This is just a quick strawman proposal about the unstable
feature. With the recent uptick in concern about the nightly channel
I'm feeling more urgency to knock down the unstable feature list.
When I look at that link the thing that stands out to me is the "test"
feature. This feature tends to be used to get access to either
Bencher. We've been reluctant to stabilize
these because they aren't as good as they could be, prefering
to hold off for a more extensive custom test frameworks
In a crude grep through crates.io I see:
- 645 crates using block_box or Bencher
- 752 using
extern crate test
The discrepancy between the two is curious, possibly because I'm missing e.g.
glob-imported black boxes, possibly because of other minor features people
are using in the test crate.
There are only a few crates I see using
test::TestDesc (and thus
constructing their own test suites dynamically): the out-of-tree
compiletest and syntax, and (interestingly)
url. I see a few using
test::stats (I don't even know what this is...), but that seems like
it can trivially be moved out of tree.
I suggest we stabilize
black_box as-is or nearly as-is.
I think this reasonable because:
- Even in unstable form, these features are low maintenance and likely
to stay around forever as-is, they are so widely used. Stabilizing
them, while distasteful, has relatively little maintenance impact.
- A stable, working implementation of custom test frameworks that can
support benchmarking is far away. We don't even have a design.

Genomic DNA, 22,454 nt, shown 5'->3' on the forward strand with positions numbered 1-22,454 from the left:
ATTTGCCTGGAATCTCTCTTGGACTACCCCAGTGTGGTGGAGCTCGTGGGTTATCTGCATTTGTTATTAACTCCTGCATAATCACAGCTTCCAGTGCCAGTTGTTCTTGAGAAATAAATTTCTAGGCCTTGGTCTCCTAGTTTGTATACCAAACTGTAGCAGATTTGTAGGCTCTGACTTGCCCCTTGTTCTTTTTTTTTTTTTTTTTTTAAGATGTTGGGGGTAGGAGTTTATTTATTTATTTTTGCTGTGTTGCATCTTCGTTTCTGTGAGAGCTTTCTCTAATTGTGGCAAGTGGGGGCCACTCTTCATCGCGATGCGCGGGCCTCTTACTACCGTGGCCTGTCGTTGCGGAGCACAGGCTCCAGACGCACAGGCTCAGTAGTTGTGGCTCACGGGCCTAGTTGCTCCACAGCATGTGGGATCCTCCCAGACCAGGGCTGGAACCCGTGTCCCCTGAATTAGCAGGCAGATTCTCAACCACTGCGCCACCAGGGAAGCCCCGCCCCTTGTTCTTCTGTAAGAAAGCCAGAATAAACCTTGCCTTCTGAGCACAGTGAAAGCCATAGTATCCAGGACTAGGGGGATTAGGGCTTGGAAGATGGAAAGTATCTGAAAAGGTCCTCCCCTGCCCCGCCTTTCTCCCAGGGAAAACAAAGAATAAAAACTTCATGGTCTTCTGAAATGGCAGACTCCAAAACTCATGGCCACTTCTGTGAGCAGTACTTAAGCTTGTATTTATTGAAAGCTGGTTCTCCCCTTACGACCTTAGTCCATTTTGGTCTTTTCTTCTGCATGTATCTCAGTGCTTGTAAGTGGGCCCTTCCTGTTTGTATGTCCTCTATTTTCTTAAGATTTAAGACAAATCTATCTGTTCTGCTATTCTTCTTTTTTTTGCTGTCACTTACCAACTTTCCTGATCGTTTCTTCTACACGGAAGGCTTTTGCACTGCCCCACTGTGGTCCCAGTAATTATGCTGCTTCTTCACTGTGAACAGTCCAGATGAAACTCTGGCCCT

The primary reason for doing so is to quickly eliminate a major source
of nightly dependence, not because we love the feature.
So here's specifically what I suggest:
std::test, leaving unstable
- Actively migrate all existing crates from
That's it. We can do it real fast. And I think it's important that
we actively do the ecosystem migration, not just wait for authors
to get around to it. Let's move the numbers.
Someday we can deprecate these if the tides change.
Why put these in
std::test instead of stabilizing
extern crate? This is a tricky question. Today the test crate is an
implementation detail. No part of the hypothetical Rust spec requires
it. So it makes sense to hold that line and just move the few tiny
features people need into
std. That said, I am not confident the
test crate will always be an implementation detail, and I suspect in
the fullness of time it will go from de-facto stable to specced.
In particular, last I recall, the std-aware cargo RFC requires
cargo to know the test crate exists, though it does not require
the test crate to be importable by user crates.
The wrinkles to consider here are the impact on custom test frameworks
and on no-std testing (which so far has recieved little thought).
Neither of these implications I have thought through much, but I
suspect stabilizing a few benchmarking types does not cause
significantly worse problems for either effort.
Let me know what ya think.